By Hana Namrouqa

AMMAN – The Jordan Environment Society (JES) on Wednesday urged authorities to intensify monitoring of hospital incinerators, claiming that many are violating environment and public health regulations.

Several hospitals in Amman are burning their medical waste without meeting the basic health and environment requirements to reduce the amount of smoke and prevent foul odours emanating from their chimneys.

“Some hospitals in Amman are violating people’s right to a healthy environment by burning their medical waste and puffing deadly toxins into the lungs of residents living nearby,” JES Executive Director Ahmad Kofahi told The Jordan Times over the phone.

He said scores of people living in Shmeisani complained several times about a nearby hospital that burns its medical waste, generating heavy black clouds of smoke and emitting foul odours.

“The society paid several visits to the area and discovered that… the hospital is emitting excessive black fumes from its chimney,” he said.

Sami Saif, who owns a car showroom in Shmeisani, said the hospital has been polluting the area’s atmosphere for years, noting that he complained several times to authorities.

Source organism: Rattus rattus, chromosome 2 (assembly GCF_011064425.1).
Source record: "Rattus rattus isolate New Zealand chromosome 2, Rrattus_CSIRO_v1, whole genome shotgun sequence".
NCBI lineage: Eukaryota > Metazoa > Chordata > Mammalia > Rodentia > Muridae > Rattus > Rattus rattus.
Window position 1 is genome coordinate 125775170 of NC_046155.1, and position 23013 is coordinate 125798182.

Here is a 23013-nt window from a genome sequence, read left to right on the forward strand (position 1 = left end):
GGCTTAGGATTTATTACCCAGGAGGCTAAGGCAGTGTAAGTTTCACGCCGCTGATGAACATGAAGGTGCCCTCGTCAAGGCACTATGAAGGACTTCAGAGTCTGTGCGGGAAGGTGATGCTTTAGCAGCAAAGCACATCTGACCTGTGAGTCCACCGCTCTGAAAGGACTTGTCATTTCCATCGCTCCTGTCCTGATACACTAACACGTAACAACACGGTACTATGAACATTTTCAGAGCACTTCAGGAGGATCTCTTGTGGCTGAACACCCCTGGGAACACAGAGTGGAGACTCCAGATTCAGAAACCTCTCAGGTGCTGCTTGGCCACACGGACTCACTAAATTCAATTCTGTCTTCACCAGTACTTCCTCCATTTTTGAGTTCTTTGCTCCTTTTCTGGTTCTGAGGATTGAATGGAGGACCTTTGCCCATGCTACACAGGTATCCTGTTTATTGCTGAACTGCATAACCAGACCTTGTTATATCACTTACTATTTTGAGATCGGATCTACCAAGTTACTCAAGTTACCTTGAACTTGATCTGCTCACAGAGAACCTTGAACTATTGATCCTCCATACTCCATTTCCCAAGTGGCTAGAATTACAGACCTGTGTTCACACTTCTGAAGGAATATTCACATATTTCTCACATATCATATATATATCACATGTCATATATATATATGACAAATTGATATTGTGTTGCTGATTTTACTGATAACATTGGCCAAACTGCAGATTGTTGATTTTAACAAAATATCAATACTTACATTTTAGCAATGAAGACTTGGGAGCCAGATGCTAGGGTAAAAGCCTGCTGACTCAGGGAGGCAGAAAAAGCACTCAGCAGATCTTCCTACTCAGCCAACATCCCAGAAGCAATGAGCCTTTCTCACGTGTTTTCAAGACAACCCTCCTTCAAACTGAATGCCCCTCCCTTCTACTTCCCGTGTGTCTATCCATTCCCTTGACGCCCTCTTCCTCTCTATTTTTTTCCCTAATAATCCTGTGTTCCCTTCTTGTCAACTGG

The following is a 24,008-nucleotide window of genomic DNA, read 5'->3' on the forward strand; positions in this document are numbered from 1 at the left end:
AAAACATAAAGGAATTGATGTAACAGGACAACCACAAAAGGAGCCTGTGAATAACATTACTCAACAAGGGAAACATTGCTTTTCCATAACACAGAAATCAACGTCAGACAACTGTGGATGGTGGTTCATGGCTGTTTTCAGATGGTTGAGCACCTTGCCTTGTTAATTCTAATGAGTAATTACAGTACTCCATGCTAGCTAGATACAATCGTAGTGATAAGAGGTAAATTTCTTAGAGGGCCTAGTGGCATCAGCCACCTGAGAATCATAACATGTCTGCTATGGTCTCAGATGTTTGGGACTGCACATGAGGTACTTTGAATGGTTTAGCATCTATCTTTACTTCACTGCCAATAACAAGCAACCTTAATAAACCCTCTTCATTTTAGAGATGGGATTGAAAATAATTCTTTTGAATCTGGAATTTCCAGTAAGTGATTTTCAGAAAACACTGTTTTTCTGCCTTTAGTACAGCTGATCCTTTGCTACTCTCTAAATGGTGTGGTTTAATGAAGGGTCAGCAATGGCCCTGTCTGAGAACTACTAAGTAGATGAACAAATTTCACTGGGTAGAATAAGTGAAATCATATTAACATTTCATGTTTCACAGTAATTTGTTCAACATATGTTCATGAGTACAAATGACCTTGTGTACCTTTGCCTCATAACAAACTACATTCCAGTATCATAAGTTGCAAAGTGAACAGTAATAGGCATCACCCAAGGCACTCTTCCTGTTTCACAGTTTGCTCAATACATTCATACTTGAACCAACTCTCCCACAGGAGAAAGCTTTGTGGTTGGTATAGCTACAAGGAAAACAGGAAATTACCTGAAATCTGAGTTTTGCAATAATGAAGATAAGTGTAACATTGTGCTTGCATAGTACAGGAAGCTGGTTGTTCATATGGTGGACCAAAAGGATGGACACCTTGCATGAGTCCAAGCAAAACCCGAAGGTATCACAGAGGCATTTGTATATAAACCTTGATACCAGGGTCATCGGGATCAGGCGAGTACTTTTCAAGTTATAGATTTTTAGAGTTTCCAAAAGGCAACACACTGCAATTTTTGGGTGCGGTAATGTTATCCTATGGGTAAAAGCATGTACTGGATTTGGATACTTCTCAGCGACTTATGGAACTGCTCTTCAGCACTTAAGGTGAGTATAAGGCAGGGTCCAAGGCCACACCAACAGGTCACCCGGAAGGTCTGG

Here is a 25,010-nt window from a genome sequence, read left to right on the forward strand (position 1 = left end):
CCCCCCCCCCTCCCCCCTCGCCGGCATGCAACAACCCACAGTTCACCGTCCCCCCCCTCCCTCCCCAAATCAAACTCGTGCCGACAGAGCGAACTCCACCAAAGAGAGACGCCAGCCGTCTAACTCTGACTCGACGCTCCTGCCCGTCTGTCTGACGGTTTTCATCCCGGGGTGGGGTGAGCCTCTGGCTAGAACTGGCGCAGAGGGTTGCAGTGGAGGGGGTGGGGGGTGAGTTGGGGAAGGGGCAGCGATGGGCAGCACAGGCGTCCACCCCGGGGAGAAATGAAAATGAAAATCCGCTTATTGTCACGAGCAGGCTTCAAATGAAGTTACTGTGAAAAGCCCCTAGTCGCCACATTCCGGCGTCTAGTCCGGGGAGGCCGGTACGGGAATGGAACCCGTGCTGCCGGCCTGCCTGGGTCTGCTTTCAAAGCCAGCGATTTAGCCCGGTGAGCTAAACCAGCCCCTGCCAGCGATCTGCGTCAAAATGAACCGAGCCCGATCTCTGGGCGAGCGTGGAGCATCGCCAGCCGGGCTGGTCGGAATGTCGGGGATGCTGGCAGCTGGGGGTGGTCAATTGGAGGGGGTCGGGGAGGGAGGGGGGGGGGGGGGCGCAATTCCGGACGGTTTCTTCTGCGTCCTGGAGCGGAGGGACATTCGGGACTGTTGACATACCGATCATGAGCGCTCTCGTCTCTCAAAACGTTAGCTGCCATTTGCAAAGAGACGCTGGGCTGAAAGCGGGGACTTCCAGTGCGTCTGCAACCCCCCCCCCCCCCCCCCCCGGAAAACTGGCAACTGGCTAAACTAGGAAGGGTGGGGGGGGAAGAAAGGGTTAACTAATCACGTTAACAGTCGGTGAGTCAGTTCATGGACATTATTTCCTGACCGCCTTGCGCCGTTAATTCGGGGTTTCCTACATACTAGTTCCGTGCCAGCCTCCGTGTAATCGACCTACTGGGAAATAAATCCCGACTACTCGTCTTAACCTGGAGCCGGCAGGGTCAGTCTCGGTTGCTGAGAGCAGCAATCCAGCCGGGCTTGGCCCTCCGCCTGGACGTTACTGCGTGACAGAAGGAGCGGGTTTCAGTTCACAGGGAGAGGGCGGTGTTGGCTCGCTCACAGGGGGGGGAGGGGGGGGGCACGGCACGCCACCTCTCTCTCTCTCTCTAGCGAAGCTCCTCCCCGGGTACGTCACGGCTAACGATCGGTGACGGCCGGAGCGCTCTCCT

“The hospital opens its chimney and emits toxins generated from burning medical waste. The smoke and the stench spread all over the area,” he said yesterday.

Saif complained that cars and rooftops are often covered with grease, which settles after the smoke is discharged from the chimneys.

“I wouldn’t be surprised to know that this grease covering our cars and rooftops comes from burning human remains following surgeries,” he said.

Kofahi noted that several complaints were filed against the hospital with the Ministry of Environment and the Rangers, but authorities did not record violations at the time of the inspection visit.

“Area residents complained that the hospital opens its chimney during the night so that people do not notice the black clouds,” he noted.

Ministry of Health regulations oblige hospitals to abide by strict waste management policies, while any hospital incinerator must be 500 metres away from the nearest residential area.

The Ministry of Environment said its teams have been informed about the complaints against the hospital, and it is following up on the issue to address the problem.

“An inspection team has been dispatched today to check on the hospital’s adherence to regulations governing medical waste management. Legal action will be taken against the hospital if it is in violation of regulations,” Ministry of Environment Spokesperson Isa Shboul told The Jordan Times over the phone.

He noted that the environment and health ministries carry out regular inspection visits to hospitals across the country to ensure that medical waste is being handled properly and that hazardous waste is disposed of at a designated landfill.